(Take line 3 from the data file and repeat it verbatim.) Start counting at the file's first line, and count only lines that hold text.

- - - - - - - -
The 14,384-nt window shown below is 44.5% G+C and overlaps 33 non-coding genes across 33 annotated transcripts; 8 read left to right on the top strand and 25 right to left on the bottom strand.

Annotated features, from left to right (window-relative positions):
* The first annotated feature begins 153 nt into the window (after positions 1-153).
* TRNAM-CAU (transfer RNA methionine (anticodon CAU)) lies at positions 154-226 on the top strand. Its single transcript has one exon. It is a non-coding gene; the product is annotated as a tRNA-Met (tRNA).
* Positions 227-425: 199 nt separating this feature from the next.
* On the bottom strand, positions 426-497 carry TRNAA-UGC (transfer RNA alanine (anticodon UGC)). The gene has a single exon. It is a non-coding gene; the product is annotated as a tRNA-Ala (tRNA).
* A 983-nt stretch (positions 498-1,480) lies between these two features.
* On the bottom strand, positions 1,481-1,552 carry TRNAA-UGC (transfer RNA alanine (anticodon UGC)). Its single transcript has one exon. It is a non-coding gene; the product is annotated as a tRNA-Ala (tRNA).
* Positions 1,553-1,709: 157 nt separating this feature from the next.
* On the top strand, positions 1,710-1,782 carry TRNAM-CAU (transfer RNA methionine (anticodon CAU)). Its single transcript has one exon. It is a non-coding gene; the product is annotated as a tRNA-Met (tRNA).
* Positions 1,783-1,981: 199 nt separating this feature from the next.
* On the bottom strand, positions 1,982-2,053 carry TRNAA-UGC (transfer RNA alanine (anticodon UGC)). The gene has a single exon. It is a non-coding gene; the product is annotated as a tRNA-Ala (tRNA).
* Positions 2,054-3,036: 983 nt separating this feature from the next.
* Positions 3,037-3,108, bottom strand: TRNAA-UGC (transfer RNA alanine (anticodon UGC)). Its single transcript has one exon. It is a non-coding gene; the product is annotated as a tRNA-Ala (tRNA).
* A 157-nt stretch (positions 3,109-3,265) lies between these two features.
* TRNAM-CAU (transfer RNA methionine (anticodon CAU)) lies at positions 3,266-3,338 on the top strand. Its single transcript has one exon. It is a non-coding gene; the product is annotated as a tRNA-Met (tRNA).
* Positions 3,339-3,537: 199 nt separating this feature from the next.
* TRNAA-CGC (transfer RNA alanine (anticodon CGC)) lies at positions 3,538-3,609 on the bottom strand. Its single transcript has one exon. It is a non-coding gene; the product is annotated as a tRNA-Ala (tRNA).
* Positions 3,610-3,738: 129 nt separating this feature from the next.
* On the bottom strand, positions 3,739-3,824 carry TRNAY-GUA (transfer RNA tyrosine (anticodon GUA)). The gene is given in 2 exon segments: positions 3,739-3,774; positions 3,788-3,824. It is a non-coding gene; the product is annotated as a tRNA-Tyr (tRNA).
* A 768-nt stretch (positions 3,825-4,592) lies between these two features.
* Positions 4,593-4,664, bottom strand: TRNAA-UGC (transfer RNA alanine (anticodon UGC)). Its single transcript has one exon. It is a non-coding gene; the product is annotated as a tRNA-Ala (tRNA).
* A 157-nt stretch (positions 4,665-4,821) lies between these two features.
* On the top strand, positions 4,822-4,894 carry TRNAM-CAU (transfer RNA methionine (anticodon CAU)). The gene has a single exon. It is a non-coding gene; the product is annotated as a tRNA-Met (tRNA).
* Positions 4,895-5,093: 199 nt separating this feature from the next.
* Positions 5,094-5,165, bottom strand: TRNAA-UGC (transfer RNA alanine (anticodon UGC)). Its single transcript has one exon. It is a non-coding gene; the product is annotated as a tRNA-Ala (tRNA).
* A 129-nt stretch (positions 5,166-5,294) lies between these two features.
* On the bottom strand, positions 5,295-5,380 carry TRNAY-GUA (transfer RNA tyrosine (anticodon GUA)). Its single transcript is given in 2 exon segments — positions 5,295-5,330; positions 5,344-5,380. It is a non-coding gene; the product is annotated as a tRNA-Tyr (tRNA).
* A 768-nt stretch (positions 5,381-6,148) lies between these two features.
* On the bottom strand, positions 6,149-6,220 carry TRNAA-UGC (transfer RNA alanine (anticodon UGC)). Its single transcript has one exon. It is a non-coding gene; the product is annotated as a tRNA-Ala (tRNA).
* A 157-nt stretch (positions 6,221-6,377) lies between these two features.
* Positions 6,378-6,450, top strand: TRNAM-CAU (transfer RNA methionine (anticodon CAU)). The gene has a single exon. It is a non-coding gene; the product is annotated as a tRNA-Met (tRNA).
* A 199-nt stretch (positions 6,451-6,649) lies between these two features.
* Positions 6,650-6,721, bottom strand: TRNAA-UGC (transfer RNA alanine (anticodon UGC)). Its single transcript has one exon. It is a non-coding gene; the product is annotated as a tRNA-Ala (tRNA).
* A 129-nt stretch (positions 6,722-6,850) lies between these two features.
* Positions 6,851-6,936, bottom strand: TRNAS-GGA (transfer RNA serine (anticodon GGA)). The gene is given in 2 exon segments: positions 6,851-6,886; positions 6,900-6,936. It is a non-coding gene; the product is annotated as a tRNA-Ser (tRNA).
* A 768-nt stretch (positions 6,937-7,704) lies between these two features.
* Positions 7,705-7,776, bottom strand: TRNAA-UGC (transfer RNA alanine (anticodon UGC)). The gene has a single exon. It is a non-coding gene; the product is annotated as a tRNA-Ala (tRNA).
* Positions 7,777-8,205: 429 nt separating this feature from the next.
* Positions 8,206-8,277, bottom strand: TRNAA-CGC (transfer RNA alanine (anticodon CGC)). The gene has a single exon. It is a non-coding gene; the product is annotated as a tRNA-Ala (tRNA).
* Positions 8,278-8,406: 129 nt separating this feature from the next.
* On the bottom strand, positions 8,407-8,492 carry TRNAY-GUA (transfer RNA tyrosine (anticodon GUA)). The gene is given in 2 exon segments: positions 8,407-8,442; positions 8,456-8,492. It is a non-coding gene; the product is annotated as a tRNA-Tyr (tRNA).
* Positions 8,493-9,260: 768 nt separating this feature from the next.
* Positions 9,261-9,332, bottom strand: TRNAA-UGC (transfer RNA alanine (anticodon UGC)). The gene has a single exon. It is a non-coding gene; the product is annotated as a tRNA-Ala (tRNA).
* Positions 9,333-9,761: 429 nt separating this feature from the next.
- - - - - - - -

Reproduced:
* The first annotated feature begins 153 nt into the window (after positions 1-153).